Reflections on a Critique of a New York Times Story

This week, I sent an email to our partners across the country describing as “inaccurate” a recent article in The New York Times about the decision by the state of Massachusetts to “abandon” its new Common Core-aligned test, known as PARCC. In a separate tweet, I also said that a letter to the editor of the Times from the story’s key source, Massachusetts Commissioner of Elementary and Secondary Education Mitchell Chester, and a similar quote in Politico, “debunks” the original story. The reporter, Kate Zernike, reached out and challenged my assertions that the story was “inaccurate” or was “debunked” by Chester’s quote. Another education reporter I have known for years also felt my critique was unfair. I agreed to reflect on my choice of words. The facts are pretty clear: Massachusetts has decided to create a new test that draws substantially from PARCC and combines material from its previous state test, known by its initials, MCAS. No one knows at this point what portion of the new tests will consist of PARCC questions, but all indications are that it will be a significant portion. As Chester said:
For all I know, maybe it would be 95 percent PARCC, maybe it would be 80 percent PARCC, maybe it would be 75 percent PARCC. I don’t know where that would land.
Massachusetts will also remain a member of the group of states that developed the test. While the Times story makes both of these points, the headline and the top of the story say “rejecting” and “abandoning.” As a former reporter, I have a deep respect and appreciation for the important work reporters do to inform the public. Moreover, it is our mission at Education Post to move beyond inflammatory rhetoric and foster productive dialogue on ways to improve public education. Given the facts, I still feel the story's characterization of Massachusetts as rejecting and abandoning PARCC could easily mislead readers—but it’s wrong to imply that the entire story is “inaccurate.” And, I should've chosen a better word than "debunked" in describing Chester's letter to the editor and Politico quote, which essentially clarified the testing compromise and the state's plans for PARCC. I apologize for that wording, and I appreciate that both reporters took the time to share their feedback.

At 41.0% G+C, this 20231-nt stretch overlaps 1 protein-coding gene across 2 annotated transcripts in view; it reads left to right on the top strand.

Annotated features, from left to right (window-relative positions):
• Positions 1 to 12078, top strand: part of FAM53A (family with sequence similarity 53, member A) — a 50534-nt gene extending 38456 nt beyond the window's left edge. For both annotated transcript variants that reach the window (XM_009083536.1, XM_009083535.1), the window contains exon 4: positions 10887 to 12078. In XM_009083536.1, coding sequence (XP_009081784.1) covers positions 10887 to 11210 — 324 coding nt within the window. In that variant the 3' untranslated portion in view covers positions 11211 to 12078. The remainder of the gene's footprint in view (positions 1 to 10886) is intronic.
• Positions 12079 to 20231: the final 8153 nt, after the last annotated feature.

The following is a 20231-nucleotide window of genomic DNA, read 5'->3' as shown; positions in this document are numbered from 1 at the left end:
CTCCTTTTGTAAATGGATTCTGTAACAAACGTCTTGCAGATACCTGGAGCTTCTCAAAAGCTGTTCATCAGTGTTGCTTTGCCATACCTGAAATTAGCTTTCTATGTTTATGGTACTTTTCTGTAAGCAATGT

Peter Cunningham
Peter Cunningham is the founder of Education Post and serves on its board. He served as Assistant Secretary for communications and outreach in the U.S. Department of Education during the Obama administration’s first term. Prior to that he worked with Arne Duncan when he was CEO of the Chicago Public Schools. Peter is affiliated with Whiteboard ...

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